If you went to grade school in Alberta or recently had a child in playschool, you’re probably fairly knowledgable about what to do if your house is on fire due to the annual visit to the firehall. But would you know what to do if there is carbon monoxide in your home?
To begin with, we all know a smoke detector won’t detect carbon monoxide and that you must buy a separate alarm, but many Canadians neglect to purchase one.
Carbon monoxide (CO) is odourless, colourless, tasteless – and very poisonous. CO poising suffocates you from the inside by stopping your blood from absorbing oxygen and exposure to high levels of CO can cause brain damage or even death. If that’s enough to send you on a trip to the hardware store, here’s some guidelines for installation:
- Install at least one CO alarm, preferably outside upstairs bedrooms. Don’t install your CO alarm directly above your furnace or water heater
- Your CO alarm should be approved by a recognized certification body accredited by the Standards Council of Canada, and should carry the appropriate Certification Mark for Canada.
- When you change your clocks in October and May, test your alarm and change the batteries
- Keep in mind that CO alarms have a limited life. If you have a battery-operated CO alarm, be aware the lifespan of its batteries and sensors.
What should you do If your carbon monoxide alarm sounds?
- Open windows and doors to let fresh air in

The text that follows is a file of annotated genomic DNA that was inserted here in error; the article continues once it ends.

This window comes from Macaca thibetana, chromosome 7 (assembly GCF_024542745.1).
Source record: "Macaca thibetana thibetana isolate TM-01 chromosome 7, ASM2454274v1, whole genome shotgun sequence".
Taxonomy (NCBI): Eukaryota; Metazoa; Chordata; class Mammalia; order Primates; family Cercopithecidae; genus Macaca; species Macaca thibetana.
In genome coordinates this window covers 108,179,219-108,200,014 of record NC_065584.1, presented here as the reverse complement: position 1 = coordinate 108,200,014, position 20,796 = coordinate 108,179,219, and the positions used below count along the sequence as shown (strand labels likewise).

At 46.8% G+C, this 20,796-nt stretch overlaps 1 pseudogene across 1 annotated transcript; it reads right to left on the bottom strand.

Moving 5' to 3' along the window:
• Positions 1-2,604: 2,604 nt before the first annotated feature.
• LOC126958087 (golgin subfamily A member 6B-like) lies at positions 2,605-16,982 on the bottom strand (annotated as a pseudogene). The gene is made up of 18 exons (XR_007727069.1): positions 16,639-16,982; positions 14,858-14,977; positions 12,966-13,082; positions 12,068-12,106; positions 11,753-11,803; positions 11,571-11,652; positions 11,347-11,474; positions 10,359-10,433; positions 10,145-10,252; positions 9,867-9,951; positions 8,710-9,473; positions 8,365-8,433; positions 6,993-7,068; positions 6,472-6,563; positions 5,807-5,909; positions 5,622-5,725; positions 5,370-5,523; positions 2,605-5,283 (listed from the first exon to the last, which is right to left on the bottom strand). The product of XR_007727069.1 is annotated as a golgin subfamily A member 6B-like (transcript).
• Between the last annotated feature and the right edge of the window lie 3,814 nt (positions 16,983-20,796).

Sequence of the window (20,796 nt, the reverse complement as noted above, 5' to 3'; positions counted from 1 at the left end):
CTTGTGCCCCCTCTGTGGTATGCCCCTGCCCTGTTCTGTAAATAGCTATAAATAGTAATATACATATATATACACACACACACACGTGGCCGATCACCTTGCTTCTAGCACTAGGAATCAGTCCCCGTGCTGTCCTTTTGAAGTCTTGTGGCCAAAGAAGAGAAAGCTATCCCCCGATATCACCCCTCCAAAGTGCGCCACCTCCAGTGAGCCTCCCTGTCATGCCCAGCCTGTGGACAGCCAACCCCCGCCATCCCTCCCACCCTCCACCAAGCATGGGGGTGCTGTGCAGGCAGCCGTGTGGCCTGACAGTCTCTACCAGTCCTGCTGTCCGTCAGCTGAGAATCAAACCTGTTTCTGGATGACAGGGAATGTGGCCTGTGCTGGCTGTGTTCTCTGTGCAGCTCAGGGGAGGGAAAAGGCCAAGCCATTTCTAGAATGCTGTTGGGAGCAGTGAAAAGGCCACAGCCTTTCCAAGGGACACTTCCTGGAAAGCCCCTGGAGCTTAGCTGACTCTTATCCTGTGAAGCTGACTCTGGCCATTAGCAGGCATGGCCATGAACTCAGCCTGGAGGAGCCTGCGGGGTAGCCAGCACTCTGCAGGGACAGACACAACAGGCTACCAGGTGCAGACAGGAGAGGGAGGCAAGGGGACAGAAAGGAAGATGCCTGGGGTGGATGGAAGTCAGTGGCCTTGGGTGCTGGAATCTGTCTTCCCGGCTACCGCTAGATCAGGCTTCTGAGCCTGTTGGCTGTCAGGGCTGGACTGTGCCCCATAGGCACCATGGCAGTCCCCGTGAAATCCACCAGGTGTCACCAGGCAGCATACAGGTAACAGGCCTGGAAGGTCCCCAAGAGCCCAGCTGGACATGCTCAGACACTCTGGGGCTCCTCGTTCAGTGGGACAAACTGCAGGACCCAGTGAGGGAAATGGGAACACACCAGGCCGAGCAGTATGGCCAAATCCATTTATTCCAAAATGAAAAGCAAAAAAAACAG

- Ask everyone in your household if they are experiencing any of the following symptoms of CO exposure:
Drowsiness or fatigue
Loss of coordination
If someone shows symptoms, leave the building immediately and seek medical help and call 911 or your local fire department.
If you experience these symptoms inside, but feel better outdoors or away from home, you should request a CO blood test from your doctor, to determine if you were in fact exposed to carbon monoxide.
If no one has symptoms:
Reset your CO alarm and check its batteries. Keep windows and doors open to get fresh air circulating. Check to see that the damper is open on any wood burning fireplaces.
If your alarm continues to sound and you can’t find the cause, leave your windows and doors open and call an HVAC contractor to check your natural gas equipment. If an HVAC contractor isn’t available, call your local fire department
Most of all, remember CO alarms should actually be your secondary line of defense.
The regular inspection of your fuel-burning equipment and appliances by a licensed Heating, Ventilation and Air Conditioning (HVAC) contractor is the most important step in preventing the dangers of CO build up in the first place.